Thursday, September 02, 2010


To perform well in endurance sport you need a number of things. Too many to list here, but an area that I've really noticed the last while is committment. It sounds simple, but it's not.

It is not easy because to be committed you need to be darn right selfish at times. Turning down friends offers to ski, fish, etc. is hard to do.

There are many aspects to commitment that add to it's complexity as well. Commitment to your teammates, to your coach, to your country, and to yourself.

It's the last one that is truly the hardest. You are your toughest critic. There is no hiding from yourself.

If committment to yourself can be reached then your at the starting line. Then it will just take years of that commitment day in day out.

My season is running into October this year as I look to make up for some missed racing in June/July/August. With few training partners at the moment, commitment can't be stressed enough.

To finish here, I'd like to look at a case of commitment that has blossomed into something quite impressive this year. Although I'm sure for Matt Chrabot the commitment started well before Huatulco 2009, it was at this race that he showcased it to the ITU world.
On a course such as Huatulco, many thought Matt was committing suicide on the bike as he pulled away. To Matt though he was committing to himself and to winning. Every race since he has committed to the same plan; Sydney, Madrid, Kitzbuhel and most recently Budapest there is never any fear in commitment.

This picture has become a staple beside me on the trainer and treadmill these days to remind me of what can be accomplished with the right commitment....

Into the Wild

On Monday Noa and I returned from a great 'time away' from all things Victoria. We headed up to the interior to visit some family and friends. Salmon Arm and Revelstoke were both in shoulder season, not quite Fall but Chilly summer for sure.

Mhairi and Tim made us feel more than welcome as we enjoyed our time fully with them and the ever inquisitive Stella-Bean. Wednesday we had Stella all to ourselves and she did not disappoint with some knee slapping moments.

Off to Revelstoke for the weekend and a good visit with Dad. That town sure is changing, i must say though that I like it! Many neat coffee shops/bakeries opening up along with perhaps the best oil/vinegar/spice specialty shop ever called Crescendo, mmmm truffle oil. Sunday was the Mt. Revelstoke Steamer but alas I did not partake in the festivities, i was too scared that Catherine Pendrel, fresh off claiming the Overall WC Title, would beat me!

Saturday though I did have a great long ride. Here is my route. It is a beautiful ride. I recommend it to anyone visiting the area. It takes you from downtown Revy out along hwy 23 South to the Shelter Bay Ferry. If your really up for a good one, get on the ferry and then ride off it to Nakusp where there is a stellar hotsprings to realx in afterwards. You would need a lift back though, that wouldn't be happening after soft legs in the springs.

I had some intervals to do on the ride. Steady aerobic work and long. There is hardly any traffic or other riders on this stretch of Hwy. It was cold, damp and I was alone. I really began to take in my surroundings, feeling truly Canadian. For the last interval I had WLM (shivers, I know) on repeat while I looped the following images through my head.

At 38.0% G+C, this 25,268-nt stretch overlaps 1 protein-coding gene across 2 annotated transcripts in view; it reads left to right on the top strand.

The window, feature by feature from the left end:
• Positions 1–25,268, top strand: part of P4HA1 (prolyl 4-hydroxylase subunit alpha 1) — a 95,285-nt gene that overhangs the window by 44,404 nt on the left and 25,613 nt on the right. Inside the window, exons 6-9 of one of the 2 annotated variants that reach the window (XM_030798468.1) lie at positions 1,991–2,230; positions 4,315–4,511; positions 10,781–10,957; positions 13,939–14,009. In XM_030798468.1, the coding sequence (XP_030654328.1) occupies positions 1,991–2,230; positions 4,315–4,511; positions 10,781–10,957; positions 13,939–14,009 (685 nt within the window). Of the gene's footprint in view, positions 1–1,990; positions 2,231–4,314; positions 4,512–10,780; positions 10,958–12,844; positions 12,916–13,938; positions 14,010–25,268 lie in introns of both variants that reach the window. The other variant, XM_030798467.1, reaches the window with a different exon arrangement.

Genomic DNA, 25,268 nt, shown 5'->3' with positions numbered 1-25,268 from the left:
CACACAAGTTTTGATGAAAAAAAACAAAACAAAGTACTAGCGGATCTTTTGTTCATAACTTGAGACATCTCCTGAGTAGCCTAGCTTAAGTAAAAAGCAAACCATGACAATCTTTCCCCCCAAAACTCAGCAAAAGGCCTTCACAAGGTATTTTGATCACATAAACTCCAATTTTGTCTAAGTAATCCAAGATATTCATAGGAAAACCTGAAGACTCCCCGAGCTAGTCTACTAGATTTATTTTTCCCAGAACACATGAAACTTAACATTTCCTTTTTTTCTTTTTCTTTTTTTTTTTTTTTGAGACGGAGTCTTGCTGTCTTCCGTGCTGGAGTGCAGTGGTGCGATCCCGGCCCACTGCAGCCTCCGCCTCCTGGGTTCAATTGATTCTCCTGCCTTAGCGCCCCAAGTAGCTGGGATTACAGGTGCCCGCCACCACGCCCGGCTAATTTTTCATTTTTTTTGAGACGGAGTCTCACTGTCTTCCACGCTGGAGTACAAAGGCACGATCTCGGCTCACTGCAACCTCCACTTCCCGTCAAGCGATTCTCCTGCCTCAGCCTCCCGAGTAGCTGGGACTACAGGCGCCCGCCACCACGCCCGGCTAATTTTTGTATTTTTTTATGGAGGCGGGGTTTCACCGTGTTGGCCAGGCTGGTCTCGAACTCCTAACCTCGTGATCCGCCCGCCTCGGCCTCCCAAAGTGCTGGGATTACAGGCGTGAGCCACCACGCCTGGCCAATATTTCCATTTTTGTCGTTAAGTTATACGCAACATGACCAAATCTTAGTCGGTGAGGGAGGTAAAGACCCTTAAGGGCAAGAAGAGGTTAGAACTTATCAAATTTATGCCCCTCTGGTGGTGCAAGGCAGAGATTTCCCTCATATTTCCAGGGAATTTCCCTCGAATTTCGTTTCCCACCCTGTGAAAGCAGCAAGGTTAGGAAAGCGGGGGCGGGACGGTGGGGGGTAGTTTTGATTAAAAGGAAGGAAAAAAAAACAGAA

Lumber Jack
Back Bacon
Maple Syrup
Maple Syrup drizzling over Back Bacon
Stick and Puck
Lone Wolf
Beaver Dam
JM Stomping the Podium
Lumber Jack....

To be honest, in that interval I have never felt more Canadian. I suddenly became overwhelmed at how lucky we all are as Canadians to take in this beautiful country each and every day, 100%.

Little over a week till Tuscaloosa. Keeping the head down and chopping.

Arriving Back Home

Removing the Crutch

As Tuscaloosa fast approaches I find myself realizing how fast the swim is going to be. This has the potential to be the fastest/toughest swim i've ever done in a race period. There are faster swimmers here (McLarty, Dye, Collins, Fleischmann, the list goes on) than the worlds cups i've done in a smaller/diverse field making it harder to hide in the pack. Looks like one loop from what I can gather with a straight shot 600m to the first bouy. All these aspects are gonna make it strung out and ON!

That being said, each swim workout leading up to this race takes on added importance to be done correctly and made the most of. At the beginning of this week I noticed one set in partiuclar on the program that caught my attention as the key to the key sessions, 8x300m Z4 (1500m TT pace). Mon-Wed held some key workouts as well, all making this set seem that much more important to be done with some fatigue.

Yesterday I found myself saying to myself...'8x300m its not that bad, if you get tired you can always use the crutch and pull a couple' Letting this thought enter my mind was one flaw, but actually believing it was worse. Later that night I went back on myself and stated 'What are you thinking? No, no pulling, even if you've sunk to the bottom your swimming that set througout. And dammit your gonna swim it well!'. The crutch had been removed. No crutches.

So, this morning after a good warmup, the ever positive DWL and I hit the set with a focused mindset to GET THE WORK DONE AND DO IT WELL! Although we did not have the ideal set up of swimming side by side there was a definite connection during the set that fueled both of us. Even though I saw Derek only at turns and for 20s at the wall each rep I knew as I swam that there was a guy 10m ahead in the same situation doing the same work.

It was no surprise that throughout the set this connection grew. When all was said and done we had completed perhaps the most consistent endurance set for both of us this year.

Money in the bank and laughing all the way there....